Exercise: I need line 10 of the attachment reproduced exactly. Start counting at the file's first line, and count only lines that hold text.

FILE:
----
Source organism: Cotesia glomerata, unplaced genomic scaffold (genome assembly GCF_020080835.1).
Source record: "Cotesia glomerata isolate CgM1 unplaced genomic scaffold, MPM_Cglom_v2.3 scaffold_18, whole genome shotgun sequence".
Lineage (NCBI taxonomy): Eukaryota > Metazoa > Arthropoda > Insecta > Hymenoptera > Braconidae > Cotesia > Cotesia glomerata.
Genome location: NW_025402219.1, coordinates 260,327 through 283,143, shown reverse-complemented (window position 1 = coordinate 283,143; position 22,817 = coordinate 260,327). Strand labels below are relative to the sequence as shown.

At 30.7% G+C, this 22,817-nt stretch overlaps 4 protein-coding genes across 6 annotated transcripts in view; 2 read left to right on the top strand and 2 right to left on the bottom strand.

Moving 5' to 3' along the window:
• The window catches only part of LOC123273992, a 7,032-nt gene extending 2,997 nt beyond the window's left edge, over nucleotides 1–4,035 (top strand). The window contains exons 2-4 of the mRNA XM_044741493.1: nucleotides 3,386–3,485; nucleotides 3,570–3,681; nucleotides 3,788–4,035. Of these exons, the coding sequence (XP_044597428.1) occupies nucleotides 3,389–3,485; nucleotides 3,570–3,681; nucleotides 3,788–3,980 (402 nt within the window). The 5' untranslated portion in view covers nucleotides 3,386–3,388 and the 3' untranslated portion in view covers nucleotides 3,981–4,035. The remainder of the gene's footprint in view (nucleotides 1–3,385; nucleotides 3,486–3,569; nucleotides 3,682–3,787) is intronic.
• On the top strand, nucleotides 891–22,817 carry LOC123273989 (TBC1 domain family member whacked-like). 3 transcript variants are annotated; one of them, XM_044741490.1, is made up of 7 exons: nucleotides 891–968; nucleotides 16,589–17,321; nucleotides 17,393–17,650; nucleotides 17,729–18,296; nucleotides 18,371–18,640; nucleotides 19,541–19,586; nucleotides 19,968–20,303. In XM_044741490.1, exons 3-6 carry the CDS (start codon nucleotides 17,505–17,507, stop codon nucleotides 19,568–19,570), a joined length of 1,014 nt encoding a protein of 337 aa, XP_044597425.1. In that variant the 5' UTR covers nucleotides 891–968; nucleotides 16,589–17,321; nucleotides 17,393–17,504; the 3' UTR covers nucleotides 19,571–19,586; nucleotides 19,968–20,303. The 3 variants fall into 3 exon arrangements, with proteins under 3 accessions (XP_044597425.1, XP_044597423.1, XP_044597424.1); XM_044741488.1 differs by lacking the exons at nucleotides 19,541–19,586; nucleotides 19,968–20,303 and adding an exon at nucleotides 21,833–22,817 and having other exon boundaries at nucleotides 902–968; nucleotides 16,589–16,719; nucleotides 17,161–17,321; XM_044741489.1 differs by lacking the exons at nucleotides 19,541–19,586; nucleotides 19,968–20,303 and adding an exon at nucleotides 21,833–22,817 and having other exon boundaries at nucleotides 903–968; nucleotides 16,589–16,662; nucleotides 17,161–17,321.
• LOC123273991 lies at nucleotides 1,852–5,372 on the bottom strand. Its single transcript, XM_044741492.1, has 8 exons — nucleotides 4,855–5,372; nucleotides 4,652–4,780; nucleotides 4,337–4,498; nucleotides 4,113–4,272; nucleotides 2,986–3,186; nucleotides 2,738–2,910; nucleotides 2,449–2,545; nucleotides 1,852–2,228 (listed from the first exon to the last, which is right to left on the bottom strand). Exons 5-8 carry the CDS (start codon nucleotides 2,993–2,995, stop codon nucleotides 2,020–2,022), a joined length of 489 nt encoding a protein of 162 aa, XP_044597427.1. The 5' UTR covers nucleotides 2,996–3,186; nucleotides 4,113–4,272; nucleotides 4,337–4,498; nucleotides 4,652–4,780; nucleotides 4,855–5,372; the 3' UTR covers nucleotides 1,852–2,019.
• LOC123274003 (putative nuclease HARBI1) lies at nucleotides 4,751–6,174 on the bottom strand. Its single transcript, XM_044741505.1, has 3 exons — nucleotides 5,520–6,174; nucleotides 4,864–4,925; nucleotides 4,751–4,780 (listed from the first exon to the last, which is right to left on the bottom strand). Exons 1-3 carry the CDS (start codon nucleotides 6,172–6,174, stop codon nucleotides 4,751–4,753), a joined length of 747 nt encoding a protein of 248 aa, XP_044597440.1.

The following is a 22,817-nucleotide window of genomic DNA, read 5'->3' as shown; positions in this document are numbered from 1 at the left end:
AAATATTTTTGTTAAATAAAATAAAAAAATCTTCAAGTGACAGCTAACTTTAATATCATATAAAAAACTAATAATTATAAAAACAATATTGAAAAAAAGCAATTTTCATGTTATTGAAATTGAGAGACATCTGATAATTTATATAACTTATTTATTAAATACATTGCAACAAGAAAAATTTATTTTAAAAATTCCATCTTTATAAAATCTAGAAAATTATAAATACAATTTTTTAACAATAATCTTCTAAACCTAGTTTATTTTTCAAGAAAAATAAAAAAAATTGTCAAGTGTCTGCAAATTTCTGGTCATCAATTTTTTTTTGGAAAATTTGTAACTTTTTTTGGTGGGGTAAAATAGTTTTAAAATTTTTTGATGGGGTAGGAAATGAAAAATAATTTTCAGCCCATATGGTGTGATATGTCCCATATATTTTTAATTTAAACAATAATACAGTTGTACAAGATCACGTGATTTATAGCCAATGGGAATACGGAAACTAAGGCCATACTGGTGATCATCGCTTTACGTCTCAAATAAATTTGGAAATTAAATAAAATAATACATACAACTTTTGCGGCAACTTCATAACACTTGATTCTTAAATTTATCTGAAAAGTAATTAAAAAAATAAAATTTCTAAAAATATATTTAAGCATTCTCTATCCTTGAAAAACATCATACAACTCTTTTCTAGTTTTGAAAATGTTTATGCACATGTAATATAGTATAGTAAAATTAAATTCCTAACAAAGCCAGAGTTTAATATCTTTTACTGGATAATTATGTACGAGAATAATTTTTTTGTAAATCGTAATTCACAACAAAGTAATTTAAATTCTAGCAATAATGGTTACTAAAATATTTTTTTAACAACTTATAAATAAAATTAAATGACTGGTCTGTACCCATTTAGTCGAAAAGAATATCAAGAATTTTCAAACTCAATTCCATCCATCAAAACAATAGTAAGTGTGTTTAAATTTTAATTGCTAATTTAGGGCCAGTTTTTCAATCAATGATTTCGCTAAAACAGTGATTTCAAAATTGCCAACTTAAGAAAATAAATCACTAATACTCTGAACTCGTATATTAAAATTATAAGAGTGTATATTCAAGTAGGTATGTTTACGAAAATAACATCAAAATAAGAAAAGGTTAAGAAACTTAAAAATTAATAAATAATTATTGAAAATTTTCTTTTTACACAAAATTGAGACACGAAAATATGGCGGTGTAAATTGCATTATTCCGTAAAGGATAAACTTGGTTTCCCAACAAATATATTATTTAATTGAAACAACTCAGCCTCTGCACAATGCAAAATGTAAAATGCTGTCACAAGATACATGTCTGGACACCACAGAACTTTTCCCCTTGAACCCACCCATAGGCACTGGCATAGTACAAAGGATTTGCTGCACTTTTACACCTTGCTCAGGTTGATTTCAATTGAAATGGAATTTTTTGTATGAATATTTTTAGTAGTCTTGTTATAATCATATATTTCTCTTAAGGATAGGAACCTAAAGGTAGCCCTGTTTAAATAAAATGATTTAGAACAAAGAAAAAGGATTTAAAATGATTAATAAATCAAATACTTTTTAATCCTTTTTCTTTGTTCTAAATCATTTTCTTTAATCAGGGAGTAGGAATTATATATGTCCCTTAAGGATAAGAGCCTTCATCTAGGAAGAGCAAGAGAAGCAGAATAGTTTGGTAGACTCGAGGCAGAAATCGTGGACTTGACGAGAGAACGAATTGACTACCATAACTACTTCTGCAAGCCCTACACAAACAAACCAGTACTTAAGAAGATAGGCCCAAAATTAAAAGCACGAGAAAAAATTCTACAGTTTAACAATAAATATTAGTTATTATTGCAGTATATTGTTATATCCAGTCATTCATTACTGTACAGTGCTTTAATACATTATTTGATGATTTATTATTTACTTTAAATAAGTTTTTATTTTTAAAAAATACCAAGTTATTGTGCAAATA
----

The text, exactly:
• LOC123274003 (putative nuclease HARBI1) lies at nucleotides 4,751–6,174 on the bottom strand. Its single transcript, XM_044741505.1, has 3 exons — nucleotides 5,520–6,174; nucleotides 4,864–4,925; nucleotides 4,751–4,780 (listed from the first exon to the last, which is right to left on the bottom strand). Exons 1-3 carry the CDS (start codon nucleotides 6,172–6,174, stop codon nucleotides 4,751–4,753), a joined length of 747 nt encoding a protein of 248 aa, XP_044597440.1.